Monday, February 2, 2015

Scala revisited: so much shorter!

I didn't even realize that I wrote about Scala before, until I logged into my blog and saw that it's apparently one of my most popular posts. My earlier flirt with Scala ebbed out rather quickly, and I think the reasons were twofold.

Firstly, back in 2010, IDE integration for Scala wasn't that great. While there's still much room for improvement, the situation is much better now. I only tried the Eclipse Scala IDE, and from what I heard, IntelliJ integration is nice as well.

The second reason is simply my lack of understanding of functional programming. I would say that I had a good concept of how functional programming is supposed to work back then, but I was surely lacking practice. My interest recently led me to a FP/Haskell class at university, and while it was only introductory level, I think it helped a lot.

As far as I know, the language itself has evolved quite a bit as well. There was a big cleanup of the collection API, and much more - it has been five years, after all. How time flies!

Anyway, I'm in love with that language! In the last three weeks, I converted Harmonic (and other projects) from Java to Scala - and from Maven to Gradle, by the way - and got from 1027 to 870 lines of code, about 15% less. Granted, that's not exclusively the language switch but also a partial redesign - hence the three weeks of work - but I don't think that lessens the message. It gets more impressive when I add that the Scala code includes about 300 lines of freshly written unit tests!

Scala gets rid of a lot of boilerplate code that bloats the line count of Java. For example, a typical property takes 7 lines of Java:

private int property;
public void setProperty(int property) { = property;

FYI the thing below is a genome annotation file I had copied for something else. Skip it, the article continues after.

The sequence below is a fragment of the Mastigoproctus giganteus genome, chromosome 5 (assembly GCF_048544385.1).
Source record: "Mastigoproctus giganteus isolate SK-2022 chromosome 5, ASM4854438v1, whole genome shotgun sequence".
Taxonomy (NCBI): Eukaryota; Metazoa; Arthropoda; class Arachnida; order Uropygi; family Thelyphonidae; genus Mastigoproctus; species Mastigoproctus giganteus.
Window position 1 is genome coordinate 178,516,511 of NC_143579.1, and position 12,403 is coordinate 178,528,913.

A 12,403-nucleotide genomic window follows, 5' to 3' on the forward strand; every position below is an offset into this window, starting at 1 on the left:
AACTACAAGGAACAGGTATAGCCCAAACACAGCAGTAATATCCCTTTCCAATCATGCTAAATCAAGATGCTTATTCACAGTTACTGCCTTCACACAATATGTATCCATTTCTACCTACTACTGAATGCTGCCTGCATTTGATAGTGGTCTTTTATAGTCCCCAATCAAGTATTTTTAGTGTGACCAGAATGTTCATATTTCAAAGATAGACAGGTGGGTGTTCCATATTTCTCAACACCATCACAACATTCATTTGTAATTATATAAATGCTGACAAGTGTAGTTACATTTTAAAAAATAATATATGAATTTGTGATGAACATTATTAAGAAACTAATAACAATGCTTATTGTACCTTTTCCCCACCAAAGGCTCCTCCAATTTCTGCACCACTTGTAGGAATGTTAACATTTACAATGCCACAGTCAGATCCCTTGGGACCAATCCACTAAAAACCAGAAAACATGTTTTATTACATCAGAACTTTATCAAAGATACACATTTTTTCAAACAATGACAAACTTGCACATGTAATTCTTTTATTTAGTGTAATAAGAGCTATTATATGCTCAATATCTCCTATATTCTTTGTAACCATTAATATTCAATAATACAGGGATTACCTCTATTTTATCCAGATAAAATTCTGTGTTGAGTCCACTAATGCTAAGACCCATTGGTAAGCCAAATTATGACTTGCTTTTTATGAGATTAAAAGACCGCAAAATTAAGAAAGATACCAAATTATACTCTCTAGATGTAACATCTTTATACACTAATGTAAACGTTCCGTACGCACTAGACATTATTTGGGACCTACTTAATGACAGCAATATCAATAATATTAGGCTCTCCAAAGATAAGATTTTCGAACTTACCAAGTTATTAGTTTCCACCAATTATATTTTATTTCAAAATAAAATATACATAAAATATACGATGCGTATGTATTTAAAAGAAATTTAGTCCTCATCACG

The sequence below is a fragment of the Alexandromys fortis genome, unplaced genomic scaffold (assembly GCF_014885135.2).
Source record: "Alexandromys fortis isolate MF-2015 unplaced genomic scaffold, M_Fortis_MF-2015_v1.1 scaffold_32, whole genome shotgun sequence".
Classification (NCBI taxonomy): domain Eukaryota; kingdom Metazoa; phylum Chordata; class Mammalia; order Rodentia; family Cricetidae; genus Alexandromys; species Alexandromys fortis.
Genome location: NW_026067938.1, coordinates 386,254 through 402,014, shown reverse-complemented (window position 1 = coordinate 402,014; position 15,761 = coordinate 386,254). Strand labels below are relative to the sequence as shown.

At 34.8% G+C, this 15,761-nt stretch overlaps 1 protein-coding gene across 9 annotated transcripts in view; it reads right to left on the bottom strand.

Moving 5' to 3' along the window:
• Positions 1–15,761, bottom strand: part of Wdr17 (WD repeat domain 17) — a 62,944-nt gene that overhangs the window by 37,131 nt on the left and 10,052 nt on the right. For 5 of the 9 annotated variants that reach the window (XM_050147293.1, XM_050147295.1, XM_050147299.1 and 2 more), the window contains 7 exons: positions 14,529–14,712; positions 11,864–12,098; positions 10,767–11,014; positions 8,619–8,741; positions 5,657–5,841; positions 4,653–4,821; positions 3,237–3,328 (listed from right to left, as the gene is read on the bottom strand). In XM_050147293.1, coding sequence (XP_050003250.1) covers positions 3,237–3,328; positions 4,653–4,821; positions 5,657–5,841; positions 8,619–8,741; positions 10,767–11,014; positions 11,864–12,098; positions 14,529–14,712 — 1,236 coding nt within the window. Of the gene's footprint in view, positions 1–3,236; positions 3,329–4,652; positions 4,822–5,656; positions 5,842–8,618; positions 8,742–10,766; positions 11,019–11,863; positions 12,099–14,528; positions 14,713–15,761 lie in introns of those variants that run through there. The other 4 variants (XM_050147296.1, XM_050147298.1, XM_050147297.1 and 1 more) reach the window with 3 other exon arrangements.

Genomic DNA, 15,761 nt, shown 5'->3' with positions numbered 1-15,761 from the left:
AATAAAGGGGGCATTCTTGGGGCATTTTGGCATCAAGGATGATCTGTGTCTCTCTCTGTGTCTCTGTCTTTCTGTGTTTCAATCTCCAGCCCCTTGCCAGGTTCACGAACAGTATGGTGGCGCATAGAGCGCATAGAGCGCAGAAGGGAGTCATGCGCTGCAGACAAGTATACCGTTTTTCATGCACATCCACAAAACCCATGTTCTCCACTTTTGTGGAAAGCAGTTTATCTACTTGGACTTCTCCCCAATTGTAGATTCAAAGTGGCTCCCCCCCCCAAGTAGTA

public int getProperty() {

Converted to Scala idioms, the code would look like this:

private var _property: Int = _
def property = _property
def property_=(property: Int) = _property = property

Well, that is a little shorter. Also note how def property omits the parentheses, and that methods ending in _= are called as if they were assignments. Now compare incrementing that property:

x.setProperty(x.getProperty() + 1);
//Scala = + 1

That's just one example, I could go on: Instead of static members, Scala has objects, but they are actually singletons and can extend other classes and traits. Traits are like interfaces, can have method implementations like in Java 8, but are actually inherited as mixins. Case classes allow pattern matching, comparing that to switch is almost insulting given how much more flexible pattern matching is. Implicits allow the compiler to do even more of the work for you: implicit conversions are like user-defined autoboxing (another insult!), implicit parameters save you typing when a context variable is needed over and over in method calls. Need to pass a Game to every other method? Make it implicit!

I bet there are many more gems hidden in Scala, but I only had three weeks to look so far :P

Okay, one more thing. I won't even describe it, just show you code. This is how unit tests can look in Scala:

class EngineSpec extends FlatSpec with Matchers with GivenWhenThen {
  behavior of "An engine"

  it should "handle branches properly" in {
    Given("an engine")
    implicit val engine = new Engine()

    And("a PolybufIO for a custom action")

      When("creating a branch at HEAD")
      val head = engine.head
      val branch = engine.Branches.createBranchHere("branch1")

      Then("the branch's tip should be the head")
      branch.tip should be(head)

      When("executing an action")
      engine.execute(new MyAction())

      Then("the branch's tip should still be the old head")
      branch.tip should be(head)

      When("creating another branch at HEAD")
      val head = engine.head
      val branch = engine.Branches.createBranchHere("branch2")

      Then("the branch's tip should be the head")
      branch.tip should be(head)

      When("making that branch current")
      engine.currentBranch = branch

      And("executing an action")
      engine.execute(new MyAction())

      Then("the branch's tip should be the new head")
      branch.tip should be(engine.head)

      When("moving that branch's tip")
      branch.tip = head

      Then("the new head should be the branch's tip")
      engine.head should be(branch.tip)

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